Science fiction is much on my mind this morning, having just been to a second viewing of The Martian (this time in 3D, which I didn’t much care for), and having just read a new paper on wormholes that suggests a bizarre form of communication using them. More about both of these in a moment, but the third reason for the SF-slant is where I’ll start. The 100 Year Starship organization’s fourth annual symposium is now going on in Santa Clara (CA), among whose events is the awarding of the first Canopus Awards for Interstellar Writing.

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A team of science fiction writers will anchor what the organization is calling Science Fiction Stories Night on Halloween Eve. Among the writers there, I’m familiar with the work of Pat Murphy, whose novel The Falling Woman (Tor, 1986) caught my eye soon after publication. I remember reading this tale of an archaeological dig in Central America and the ‘ghosts’ it evokes with fascination, although it’s been long enough back that I don’t recall the details. Joining Murphy will be short story writer Juliette Wade, novelist Brenda Cooper and publisher Jacob Weisman, whose Tachyon publishing is a well-known independent press.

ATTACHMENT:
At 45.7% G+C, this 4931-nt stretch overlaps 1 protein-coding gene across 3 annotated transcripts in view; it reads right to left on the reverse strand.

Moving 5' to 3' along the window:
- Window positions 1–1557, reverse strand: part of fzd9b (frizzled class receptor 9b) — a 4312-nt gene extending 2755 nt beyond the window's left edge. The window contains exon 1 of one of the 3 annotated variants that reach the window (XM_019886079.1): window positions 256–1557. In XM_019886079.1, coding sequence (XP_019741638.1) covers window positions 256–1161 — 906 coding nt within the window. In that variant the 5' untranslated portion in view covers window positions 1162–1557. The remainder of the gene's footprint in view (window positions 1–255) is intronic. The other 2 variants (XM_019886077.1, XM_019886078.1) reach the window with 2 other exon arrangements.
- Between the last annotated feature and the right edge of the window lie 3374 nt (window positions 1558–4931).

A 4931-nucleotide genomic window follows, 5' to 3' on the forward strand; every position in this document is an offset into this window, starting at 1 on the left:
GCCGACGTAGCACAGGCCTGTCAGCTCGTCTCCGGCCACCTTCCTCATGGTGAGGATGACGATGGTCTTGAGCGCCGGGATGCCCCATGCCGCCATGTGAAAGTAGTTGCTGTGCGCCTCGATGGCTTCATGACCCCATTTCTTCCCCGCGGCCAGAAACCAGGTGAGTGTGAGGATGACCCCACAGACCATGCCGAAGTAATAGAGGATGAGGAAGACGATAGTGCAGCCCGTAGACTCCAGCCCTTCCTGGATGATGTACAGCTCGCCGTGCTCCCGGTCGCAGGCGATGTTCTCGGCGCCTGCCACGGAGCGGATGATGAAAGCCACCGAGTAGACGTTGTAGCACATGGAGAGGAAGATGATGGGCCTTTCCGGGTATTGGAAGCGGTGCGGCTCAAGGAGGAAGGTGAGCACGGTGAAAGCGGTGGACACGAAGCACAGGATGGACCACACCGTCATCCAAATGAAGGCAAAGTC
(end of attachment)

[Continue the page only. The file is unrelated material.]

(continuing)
As to the Canopus Awards, they’re to be an annual feature of the 100 Year Starship initiative aimed at highlighting “the importance of great story telling to propel the interstellar movement” (I’m quoting here from their press materials). In case you’re looking for some reading ideas, here are the Canopus finalists going into the event.

In the category of “Previously Published Long-Form Fiction” (40,000 words or more):

Other Systems by Elizabeth Guizzetti

The Creative Fire (Ruby’s Song) by Brenda Cooper

InterstellarNet: Enigma (Volume 3) by Edward M. Lerner

Aurora by Kim Stanley Robinson

Coming Home by Jack McDevitt


In the category of “Previously Published Short-Form Fiction” (between 1,000 and 40,000 words):

“Race for Arcadia” by Alex Shvartsman

“Stars that Make Dark Heaven Light” by Sharon Joss

“Homesick” by Debbie Urbanski

“Twenty Lights to the Land of Snow” by Michael Bishop

“Planet Lion” by Catherynne M. Valente

“The Waves” by Ken Liu

“Dreamboat” by Robin Wyatt Dunn


In the category of “Original Fiction” (1,000-5,000 words):

“Landfall” by Jon F. Zeigler

“Project Fermi” by Michael Turgeon